February 08, 2007

Charles Taylor's horizons of significance

In preparation for his visit to ND next month, I'm reading Charles Taylor's The ethics of authenticity. (That's the communitarian-liberal philosopher, not the Liberian dictator and war criminal with connections to Pat Robertson.) I'd like to think that I'm going to write a full review on this once I'm finished, so this will just be a brief note on his idea of horizons of significance. (cont'd below the fold)

Taylor takes as his starting point the idea that authenticity, in the existentialist and quasi-existentialist sense of, roughly, being true to one's own inner nature, is a significant and legitimate ethical principle. This is in sharp contrast with other communitarians, including possibly ND's own Alisdair MacIntyre, who dismiss authenticity as nothing more than a flimsy, incoherent relativism with (in MacIntyre's case) a lousy theory of personal identity or ethical selfhood. Taylor's primary thesis is that the idea of authenticity has been significantly corrupted. More specifically, he spends the first half of the book arguing that the flimsy, incoherent relativism that's the ethical status quo in our society is incompatible with actually achieving authenticity. That is, if you try to live your life according to this `soft relativism', you will never live authentically.

One argument-sketch his gives for this last claim is that authenticity presupposes (requires) external `horizons of significance'. To borrow the example MacIntyre uses to make the same point, consider the practice of painting. Painting well (or, being a good painter) presupposes standards of excellence in painting that go beyond your decisions and preferences. That is, you can't just declare yourself a good painter; you're judged to be a good or bad painter according to historically established standards over which you have no direct control. As Taylor puts it, in our culture of soft relativism, we `tend to see fulfilment as just of the self, neglecting or delegitimating the demands that come from beyond our own desires or aspirations, be they from history, tradition, society, nature, or God' (58, my emphasis).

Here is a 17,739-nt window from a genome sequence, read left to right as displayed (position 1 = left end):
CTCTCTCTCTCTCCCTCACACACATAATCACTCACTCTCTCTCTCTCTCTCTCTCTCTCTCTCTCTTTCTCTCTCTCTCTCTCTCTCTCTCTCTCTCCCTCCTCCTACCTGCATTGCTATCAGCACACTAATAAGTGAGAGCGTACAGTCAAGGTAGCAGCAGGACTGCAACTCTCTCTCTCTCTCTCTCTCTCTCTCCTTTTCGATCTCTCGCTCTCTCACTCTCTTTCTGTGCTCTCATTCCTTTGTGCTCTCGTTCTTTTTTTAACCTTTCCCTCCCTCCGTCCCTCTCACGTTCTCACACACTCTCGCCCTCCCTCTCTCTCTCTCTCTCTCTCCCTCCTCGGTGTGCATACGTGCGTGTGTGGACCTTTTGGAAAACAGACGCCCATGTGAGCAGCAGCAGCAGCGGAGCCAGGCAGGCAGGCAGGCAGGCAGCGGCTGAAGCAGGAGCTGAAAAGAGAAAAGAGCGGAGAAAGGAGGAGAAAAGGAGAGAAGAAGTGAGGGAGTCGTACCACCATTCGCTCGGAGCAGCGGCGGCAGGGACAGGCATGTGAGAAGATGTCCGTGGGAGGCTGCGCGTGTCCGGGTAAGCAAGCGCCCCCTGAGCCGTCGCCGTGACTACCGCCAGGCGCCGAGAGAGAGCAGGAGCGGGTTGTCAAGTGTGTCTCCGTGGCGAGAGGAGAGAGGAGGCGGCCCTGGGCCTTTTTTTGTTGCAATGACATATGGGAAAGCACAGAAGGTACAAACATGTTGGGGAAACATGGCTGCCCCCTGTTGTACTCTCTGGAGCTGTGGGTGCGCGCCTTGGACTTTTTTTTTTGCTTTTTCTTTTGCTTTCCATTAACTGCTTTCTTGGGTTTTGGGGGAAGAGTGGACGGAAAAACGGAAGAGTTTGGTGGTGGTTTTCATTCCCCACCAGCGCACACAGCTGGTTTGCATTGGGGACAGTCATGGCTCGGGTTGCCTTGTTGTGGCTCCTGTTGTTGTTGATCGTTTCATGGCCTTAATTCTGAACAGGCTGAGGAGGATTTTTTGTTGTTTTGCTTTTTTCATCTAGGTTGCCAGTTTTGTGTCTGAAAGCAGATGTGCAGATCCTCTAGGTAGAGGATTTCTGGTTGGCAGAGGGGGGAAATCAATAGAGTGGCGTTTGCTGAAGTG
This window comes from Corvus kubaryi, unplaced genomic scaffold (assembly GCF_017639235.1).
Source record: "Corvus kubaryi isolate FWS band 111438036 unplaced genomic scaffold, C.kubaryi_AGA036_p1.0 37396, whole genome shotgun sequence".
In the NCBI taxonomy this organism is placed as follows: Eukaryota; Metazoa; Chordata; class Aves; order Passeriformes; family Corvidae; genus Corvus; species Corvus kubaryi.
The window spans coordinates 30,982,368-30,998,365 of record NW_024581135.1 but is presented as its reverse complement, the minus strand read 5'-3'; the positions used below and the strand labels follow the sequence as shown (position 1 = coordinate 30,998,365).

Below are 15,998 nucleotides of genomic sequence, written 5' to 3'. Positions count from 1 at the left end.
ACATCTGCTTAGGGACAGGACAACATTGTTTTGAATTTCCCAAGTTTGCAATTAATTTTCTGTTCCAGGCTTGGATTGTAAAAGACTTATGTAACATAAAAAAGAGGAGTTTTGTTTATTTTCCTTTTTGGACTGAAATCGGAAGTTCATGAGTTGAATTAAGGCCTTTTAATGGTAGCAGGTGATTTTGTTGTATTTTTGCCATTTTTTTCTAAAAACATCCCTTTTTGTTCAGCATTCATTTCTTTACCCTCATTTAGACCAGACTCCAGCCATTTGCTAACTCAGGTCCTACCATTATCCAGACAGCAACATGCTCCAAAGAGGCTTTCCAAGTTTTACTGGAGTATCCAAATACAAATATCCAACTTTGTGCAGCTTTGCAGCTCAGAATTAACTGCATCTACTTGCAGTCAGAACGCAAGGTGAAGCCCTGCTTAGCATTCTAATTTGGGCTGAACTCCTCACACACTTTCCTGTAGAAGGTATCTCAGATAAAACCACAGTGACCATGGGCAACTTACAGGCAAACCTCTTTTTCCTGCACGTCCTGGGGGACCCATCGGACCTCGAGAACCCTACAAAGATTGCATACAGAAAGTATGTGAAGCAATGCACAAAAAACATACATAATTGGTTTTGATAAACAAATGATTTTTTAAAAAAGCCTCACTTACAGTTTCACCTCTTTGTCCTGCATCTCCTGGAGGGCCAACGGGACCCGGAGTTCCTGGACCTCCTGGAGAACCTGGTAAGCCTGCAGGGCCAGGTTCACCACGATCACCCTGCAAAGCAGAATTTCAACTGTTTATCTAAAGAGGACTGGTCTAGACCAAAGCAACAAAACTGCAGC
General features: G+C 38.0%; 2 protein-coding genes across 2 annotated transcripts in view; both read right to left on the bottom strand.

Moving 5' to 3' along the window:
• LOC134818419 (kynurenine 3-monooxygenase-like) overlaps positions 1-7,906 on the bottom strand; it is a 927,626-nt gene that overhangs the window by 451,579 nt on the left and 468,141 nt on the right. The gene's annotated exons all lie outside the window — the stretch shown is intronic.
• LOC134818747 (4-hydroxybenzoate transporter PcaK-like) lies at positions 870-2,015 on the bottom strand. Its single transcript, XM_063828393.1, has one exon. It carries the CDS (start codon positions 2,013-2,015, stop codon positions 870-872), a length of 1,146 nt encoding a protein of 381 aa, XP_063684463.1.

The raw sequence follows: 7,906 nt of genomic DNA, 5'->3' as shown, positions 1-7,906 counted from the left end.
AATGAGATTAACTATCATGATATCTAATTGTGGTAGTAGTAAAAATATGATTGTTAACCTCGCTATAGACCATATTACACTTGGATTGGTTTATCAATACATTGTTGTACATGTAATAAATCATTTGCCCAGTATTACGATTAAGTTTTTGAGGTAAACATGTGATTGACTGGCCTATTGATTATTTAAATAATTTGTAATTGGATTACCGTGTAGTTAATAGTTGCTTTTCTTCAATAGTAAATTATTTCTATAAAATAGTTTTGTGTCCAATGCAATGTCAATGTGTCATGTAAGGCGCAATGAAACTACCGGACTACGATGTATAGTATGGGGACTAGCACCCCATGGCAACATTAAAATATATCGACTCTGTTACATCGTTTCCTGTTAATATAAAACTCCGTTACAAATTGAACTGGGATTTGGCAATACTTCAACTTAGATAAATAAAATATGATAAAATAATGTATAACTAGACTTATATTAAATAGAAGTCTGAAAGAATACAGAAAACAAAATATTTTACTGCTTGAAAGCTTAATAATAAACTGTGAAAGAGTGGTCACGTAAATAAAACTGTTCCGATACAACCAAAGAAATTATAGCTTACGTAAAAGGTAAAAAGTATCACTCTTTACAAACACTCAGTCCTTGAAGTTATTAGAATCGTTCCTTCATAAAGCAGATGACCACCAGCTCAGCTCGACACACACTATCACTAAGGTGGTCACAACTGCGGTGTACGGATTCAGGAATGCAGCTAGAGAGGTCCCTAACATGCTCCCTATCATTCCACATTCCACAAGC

The point is compelling, at least rhetorically, but also troubling. Why troubling? I think because the idea that the demands or standards are external to me means they're out of my control. Look again at Taylor's list of the sources of significance: historically, those demands and standards have been intimately linked with oppression and suppression; or, more generally, authenticity seems to be achieved more often by those individuals who reject the standards and demands of their society than those who embrace them. This is why so many existentialists (Nietzsche, Kierkegaard, de Beauvoir, Sartre) cherish both authenticity and iconoclasm -- the two seem to go hand in hand. Taylor appears to be arguing, contra Nietzsche, that authenticity is actually incompatible with iconoclasm.

Can we reconcile Taylor and Nietzsche? (Some day I really should write a bit on how reconciliation is so central to my approach to philosophy.) I think so, if we recognise that `external to me' is very different from `immune from revision'. Consider Picasso. Picasso successfully challenged and changed the standards of good painting, but was only able to do so because he was a good painter (indeed, an excellent painter) according to the very standards he challenged. Or consider the various civil rights movements of the 1960s and '70s. They were able to challenge and change our understanding of what makes for a truly just society by appeal to ideas of justice that were already present. These are examples of iconoclasm, but not complete and thoroughgoing iconoclasm. Instead of tearing down everything and starting over completely, these iconoclasts subverted selectively and rebuilt from within the status quo.

Hence, recognising that my pursuit of authenticity presupposes some horizons of significance determined by the community and tradition in which I engage that pursuit does not also presuppose that I can never criticise, rebel against, or change those horizons. This change won't be easy, of course, and a complete transformation of those horizons seems to be impossible, but I'm not sure that any of the four existentialists I mentioned above really believed authenticity required such a radical rejection of the status quo.


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